With this preparation, Migiel then delves into her case studies. The first chapter, "Wanted: Translators of the Decameron's Moral and Ethical Complexities," goes back to the scornful attitudes expressed by De Sanctis that had labeled Boccaccio as superficial, and the Decameron a work without any serious intentions. She also points out that although we might think such viewpoints are largely from the past, still "deeply entrenched ideological views" of the work continue to "hinder an accurate understanding of its ethical project (18-19). Singling out Victoria Kirkham as a decided exception to this critical genealogy, she insists correctly that these need to be questioned. Migiel identifies these views as the following: the Decameron "focuses on entertainment"; it "focuses on formal questions (about order and organization) rather than 'substantive ones'"; "the Decameron makes no distinctions along the lines of gender and sex"; "speech acts in the Decameron are focused so as to achieve a single purpose" (19). Taking on the various translators of the Decameron to feature how they sometimes miss the point, Migiel uses the first exchange between Pampinea and Dioneo to highlight how their ethical stances influence their reading to make them put "too much emphasis on joviality" (25) even in their reading of Pampinea's subdued recognition of Dioneo's captatio benevolentiae.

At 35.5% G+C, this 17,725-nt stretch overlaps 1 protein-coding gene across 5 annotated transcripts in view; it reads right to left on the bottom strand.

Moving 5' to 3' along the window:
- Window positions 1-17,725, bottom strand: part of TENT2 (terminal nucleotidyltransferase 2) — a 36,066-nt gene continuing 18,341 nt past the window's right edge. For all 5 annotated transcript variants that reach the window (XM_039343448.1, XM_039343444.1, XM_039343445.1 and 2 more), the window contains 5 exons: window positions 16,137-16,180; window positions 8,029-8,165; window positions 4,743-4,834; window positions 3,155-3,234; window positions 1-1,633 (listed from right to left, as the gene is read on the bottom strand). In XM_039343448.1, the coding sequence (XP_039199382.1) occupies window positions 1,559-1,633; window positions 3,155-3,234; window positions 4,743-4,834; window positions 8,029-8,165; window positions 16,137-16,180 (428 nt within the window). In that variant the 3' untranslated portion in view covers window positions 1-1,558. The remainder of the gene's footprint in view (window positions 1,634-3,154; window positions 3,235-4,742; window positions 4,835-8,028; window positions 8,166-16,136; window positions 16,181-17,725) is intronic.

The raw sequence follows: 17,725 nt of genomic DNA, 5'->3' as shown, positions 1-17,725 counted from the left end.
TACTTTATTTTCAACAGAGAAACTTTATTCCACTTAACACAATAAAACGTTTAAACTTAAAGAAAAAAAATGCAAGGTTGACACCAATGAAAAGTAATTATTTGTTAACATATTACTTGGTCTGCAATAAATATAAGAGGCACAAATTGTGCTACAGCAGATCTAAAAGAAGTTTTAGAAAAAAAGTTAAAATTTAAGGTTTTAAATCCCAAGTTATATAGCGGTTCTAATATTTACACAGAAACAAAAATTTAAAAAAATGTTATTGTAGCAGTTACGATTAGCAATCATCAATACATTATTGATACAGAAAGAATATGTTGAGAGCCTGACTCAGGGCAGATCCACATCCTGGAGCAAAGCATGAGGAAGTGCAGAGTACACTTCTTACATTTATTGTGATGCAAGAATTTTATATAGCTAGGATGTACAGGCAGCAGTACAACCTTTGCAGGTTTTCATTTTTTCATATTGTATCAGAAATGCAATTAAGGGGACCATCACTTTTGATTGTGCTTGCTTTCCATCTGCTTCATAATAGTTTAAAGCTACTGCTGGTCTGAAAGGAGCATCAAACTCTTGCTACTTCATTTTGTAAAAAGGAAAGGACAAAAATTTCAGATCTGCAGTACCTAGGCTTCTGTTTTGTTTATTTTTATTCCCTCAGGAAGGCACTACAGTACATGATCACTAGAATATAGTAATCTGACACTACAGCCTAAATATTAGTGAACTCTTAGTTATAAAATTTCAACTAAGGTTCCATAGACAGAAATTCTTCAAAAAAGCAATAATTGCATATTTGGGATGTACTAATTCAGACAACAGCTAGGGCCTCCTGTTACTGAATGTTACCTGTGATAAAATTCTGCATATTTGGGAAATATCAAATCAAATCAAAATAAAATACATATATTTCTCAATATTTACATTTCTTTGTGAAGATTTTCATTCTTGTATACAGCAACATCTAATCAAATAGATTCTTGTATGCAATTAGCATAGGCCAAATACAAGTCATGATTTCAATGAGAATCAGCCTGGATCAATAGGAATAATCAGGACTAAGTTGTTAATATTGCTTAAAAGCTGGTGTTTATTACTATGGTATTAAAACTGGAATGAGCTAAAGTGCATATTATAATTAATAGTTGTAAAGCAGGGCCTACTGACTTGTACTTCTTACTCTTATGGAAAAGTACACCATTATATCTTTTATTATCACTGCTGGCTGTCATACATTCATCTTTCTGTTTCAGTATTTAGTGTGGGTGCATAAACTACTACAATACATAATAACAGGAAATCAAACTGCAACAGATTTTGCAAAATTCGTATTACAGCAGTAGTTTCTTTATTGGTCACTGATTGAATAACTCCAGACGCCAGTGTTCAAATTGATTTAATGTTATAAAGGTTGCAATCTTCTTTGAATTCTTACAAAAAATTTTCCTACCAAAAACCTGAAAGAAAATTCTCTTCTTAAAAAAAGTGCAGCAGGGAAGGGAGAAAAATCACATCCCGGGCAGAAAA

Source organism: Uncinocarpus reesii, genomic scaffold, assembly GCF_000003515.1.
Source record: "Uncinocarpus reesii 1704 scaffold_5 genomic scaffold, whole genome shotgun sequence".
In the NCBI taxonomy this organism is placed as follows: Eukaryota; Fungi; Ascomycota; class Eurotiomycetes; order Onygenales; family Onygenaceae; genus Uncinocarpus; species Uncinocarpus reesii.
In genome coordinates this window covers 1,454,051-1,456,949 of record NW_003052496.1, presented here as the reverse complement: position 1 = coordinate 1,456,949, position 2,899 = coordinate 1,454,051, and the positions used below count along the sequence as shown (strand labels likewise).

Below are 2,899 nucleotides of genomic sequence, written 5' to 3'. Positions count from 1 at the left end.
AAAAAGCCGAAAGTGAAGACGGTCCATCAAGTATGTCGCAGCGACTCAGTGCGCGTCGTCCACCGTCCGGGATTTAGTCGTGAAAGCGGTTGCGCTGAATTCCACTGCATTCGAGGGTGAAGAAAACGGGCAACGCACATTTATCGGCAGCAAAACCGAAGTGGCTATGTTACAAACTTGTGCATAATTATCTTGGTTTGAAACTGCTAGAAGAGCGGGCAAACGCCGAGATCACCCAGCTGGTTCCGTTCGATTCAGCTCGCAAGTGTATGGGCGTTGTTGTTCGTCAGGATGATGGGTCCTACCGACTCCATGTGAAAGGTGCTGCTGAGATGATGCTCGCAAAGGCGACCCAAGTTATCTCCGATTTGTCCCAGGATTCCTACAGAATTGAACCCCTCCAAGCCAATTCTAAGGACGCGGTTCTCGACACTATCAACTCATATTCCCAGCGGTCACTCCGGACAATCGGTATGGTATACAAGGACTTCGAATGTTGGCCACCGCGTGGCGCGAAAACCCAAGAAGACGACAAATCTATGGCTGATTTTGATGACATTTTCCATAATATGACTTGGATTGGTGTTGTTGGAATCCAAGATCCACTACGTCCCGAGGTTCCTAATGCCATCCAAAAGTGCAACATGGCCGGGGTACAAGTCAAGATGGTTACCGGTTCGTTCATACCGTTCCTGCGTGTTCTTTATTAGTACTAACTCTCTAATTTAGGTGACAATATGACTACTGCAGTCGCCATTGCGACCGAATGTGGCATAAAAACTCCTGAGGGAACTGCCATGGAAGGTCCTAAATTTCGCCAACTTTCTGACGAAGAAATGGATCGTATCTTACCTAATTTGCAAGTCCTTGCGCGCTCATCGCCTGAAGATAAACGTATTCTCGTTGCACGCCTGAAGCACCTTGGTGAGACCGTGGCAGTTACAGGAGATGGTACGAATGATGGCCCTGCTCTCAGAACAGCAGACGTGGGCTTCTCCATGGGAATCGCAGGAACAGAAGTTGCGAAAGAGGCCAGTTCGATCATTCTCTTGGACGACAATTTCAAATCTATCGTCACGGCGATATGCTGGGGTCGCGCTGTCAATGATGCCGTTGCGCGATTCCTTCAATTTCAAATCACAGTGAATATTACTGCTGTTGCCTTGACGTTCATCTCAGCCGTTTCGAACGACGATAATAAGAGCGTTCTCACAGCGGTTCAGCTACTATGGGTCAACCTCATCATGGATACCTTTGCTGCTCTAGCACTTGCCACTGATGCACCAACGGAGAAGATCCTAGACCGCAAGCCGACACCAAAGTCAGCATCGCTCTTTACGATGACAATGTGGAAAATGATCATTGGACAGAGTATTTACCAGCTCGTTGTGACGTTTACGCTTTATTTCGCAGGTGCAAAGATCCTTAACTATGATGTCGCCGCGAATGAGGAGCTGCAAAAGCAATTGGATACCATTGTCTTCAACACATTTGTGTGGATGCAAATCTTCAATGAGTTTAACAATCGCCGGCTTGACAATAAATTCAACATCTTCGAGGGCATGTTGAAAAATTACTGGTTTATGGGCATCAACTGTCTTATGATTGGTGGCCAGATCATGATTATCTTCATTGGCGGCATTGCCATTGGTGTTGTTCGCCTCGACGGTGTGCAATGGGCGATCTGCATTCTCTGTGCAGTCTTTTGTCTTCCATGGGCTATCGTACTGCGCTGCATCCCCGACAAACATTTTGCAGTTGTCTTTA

The following chapter, "He Said, She Said, We Read: An Ethical Reflection on a Confluence of Voices," focuses on Decameron 1.10, the story of Maestro Alberto from Bologna, to argue for the role of readers in shaping an ethical response to the narrative. She concludes the chapter to focus on how ideological assumptions having to do with power relationships invariably shape responses that, in fact, often miss the mark. Once more featuring how important the probing of the many English translations are in shaping our ethical responses to Boccaccio's work, Chapter 3, "Can the Lower Classes Be Wise? (For the Answer, See Your Translation of the Decameron)," examines Decameron 3.2, a story in which a stable-hand falls in love with a queen and manages to sleep with her under false pretenses, that is, by imitating her husband. Pampinea's observation about her characters is that they (king, queen, and stable-hand) are all wise, and she also makes the men evenly matched, which seems to raise questions about installed class distinctions. Translators all laud the wit, shrewdness, and brains of the stable-hand, as indeed does Pampinea, but Migiel's reading against all the translators and indeed against Branca himself proposes that "readers have missed the fact that this story is really about wisdom and discretion...whereas readers have fallen into the trap of seeing the story as about the stable-hand's cleverness" (46). The focus here is on the discretion in maintaining the secrecy (on the part of the king, the wife, and the stable-hand) of what under most circumstances we would call a rape. This is a very troubling story, and in fact, Pampinea, the teller of the tale and the critics overlook this egregious fact. Rather, they focus on the stable-hand's ingegno and the king's intelligenza (51-52).